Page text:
- Battery Cell Anatomy & Chemistry
Lead-acid battery cells consist of lead and lead-oxide plates surrounded by an electrolyte, a mixture of sulfuric acid and water. Taking electricity out of the battery (discharging) causes the plates to change to lead sulfate, and dilutes the electrolyte. Putting electricity into the battery (charging) forces the sulfate coating off the plates and back into the electrolyte, making it more concentrated, and the plates return to lead and lead oxide. Hydrogen and oxygen gas are released during charging as some of the water molecules in the electrolyte break apart from electrolysis.
- Battery Wiring
SOC for Generic Batteries
- Three-Stage Charging
- Typical Charging Voltages
Lithium Ion Battery
Lithium ion (Li-ion) battery packs are an advanced chemistry that provides increased performance over nickel or lead based chemistry at a price premium. Li-ion and lithium polymer batteries can have as much as twice the energy density of NiCd (nickel cadmium), have relatively low self-discharge rates, and are capable of high discharge currents.
The lithium ion chemistry is available in several variations. Lithium cobalt oxide provides the greatest energy density; lithium manganese offers greater safety with lower energy density than lithium cobalt oxide; lithium iron phosphate provides high discharge rate capabilities, as well as long cycle and calendar life. Mixed cathodes can be used to optimize lithium rechargeable cells’ specific performance characteristics.
- Cell voltage: 3.2 – 3.7V (nominal)
- Capacity: 500mAh to 5000mAh
- Energy by volume: 270 Wh/L to 324 Wh/L
- Energy by weight: 105 Wh/kg to 130 Wh/kg
- Cycle life: 300 – 1000 cycles
- Self discharge rate: approx. 10% per month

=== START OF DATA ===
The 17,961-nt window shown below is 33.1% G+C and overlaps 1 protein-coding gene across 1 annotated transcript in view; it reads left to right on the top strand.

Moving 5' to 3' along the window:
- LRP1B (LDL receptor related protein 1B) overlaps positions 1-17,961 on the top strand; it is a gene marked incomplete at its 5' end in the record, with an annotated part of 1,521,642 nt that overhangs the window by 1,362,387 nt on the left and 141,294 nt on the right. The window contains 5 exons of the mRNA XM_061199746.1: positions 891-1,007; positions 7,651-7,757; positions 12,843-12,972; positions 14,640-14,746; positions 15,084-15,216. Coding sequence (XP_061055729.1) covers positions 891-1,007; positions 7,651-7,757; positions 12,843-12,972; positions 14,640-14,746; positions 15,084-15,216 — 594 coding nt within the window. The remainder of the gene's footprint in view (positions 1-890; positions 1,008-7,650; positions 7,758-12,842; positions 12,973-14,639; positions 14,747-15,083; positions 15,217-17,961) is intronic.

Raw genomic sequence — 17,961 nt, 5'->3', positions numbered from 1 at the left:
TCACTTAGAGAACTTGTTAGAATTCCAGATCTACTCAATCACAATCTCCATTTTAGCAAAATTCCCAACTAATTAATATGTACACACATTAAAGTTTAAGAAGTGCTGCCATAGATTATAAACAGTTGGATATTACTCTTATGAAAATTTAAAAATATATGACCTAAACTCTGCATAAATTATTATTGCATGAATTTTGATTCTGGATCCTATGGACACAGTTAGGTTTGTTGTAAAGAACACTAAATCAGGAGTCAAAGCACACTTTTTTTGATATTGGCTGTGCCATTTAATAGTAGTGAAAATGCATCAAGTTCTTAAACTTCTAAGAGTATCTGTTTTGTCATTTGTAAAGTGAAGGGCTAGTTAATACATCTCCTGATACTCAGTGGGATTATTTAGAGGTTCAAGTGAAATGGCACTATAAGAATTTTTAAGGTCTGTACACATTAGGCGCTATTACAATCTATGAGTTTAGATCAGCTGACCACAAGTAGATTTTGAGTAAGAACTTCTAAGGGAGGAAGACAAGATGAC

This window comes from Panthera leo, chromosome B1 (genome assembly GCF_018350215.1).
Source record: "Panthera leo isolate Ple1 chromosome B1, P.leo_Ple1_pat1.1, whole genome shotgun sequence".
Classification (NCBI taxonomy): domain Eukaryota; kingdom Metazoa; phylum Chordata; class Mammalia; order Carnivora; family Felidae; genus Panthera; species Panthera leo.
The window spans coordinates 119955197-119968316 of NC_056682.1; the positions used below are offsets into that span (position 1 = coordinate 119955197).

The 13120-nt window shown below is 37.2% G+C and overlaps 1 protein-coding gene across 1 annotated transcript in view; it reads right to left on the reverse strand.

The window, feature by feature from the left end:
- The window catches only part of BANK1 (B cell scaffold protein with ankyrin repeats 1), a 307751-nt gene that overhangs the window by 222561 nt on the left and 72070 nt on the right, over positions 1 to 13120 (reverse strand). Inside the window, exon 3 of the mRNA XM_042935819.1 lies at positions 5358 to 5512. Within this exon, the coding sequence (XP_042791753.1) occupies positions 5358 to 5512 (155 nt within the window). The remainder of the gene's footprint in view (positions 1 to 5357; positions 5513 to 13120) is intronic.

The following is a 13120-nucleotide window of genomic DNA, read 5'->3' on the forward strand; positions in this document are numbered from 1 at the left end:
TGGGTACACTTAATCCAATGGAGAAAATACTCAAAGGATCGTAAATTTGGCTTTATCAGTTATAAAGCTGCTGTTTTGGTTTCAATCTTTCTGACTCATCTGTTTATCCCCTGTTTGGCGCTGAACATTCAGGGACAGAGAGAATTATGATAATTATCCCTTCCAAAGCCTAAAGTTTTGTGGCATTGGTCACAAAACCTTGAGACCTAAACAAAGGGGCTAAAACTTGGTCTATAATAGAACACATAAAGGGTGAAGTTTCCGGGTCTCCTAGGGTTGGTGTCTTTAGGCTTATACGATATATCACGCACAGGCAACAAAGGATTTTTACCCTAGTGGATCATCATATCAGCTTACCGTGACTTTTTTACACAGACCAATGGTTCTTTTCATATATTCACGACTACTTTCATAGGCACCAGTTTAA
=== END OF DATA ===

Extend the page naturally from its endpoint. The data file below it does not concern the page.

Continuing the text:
- Operating temperature range: -20°C to 60°C
- Preferred charge method: constant voltage/constant current
- Size: variable
- Applications: military, industrial, medical, consumer electronics
Because of lithium’s inherent volatility and lithium ion’s high energy density, every lithium ion battery pack and cell requires a special control circuit to manage its upper and lower voltage thresholds and to regulate its operating current and temperature during charge and discharge.
Lithium ion battery technology is always evolving. Better manufacturing techniques continue to bring the cost of lithium ion cells down, and new electrode materials provide improved capacities.
In general, lithium ion charge circuits are of two-stage constant current/constant voltage design. Fully discharged cells take constant current charges at a rate of 1C (1x the rated capacity), until reaching their set voltage of between 3.6 and 4.2 volts (depending on specific chemistry), a process which takes approximately one hour. The batteries’ chargers will then switch to constant voltage, with the current tapering off until the batteries are fully charged—approximately another two hours. The entire charging process is a fairly fast one, at about three hours. Lithium ion batteries may be removed from charge before they’re fully charged, with no side effects. Li-ion batteries cannot be trickle charged, as they do not tolerate overcharge conditions.
Discharge Characteristics for a Typical Li-ion 18650 Cell
Discharge Vs. Temperature Characteristics for a Typical Li-ion 18650 Cell
High Rate Discharge Characteristics for a Typical Li-ion 18650 Cell
Voltage Vs. Current Discharge Characteristics for a Typical Li-ion 18650 Cell
Lithium Polymer Battery Packs
Lithium-ion-polymer batteries differ from lithium-ion batteries only in construction—it is not a unique and different chemistry. Li-polymer can be created in an array of chemistries, the mo
st widely used of which is Li-cobalt. The difference in construction over conventional li-ion cells allows for lower cost, safer operation, and flexible packaging options; cells as thin as a credit card are possible. The combination of these factors makes custom lithium polymer battery packs and battery assemblies an increasingly popular choice for a wide range of applications.
- Cell voltage: 3.2 – 3.7V (nominal)
- Capacity: 500mAh to 3000mAh
- Energy by volume: 250 Wh/L
- Energy by weight: 120 Wh/kg
- Cycle life: 500+ cycles
- Self discharge rate: approx. N/A
- Operating temperature range: -20°C to 60°C
- Preferred charge method: constant voltage/constant current
- Applications: audio-visual equipment, cellular phones, office automation, notebook PCs, PDAs, handheld devices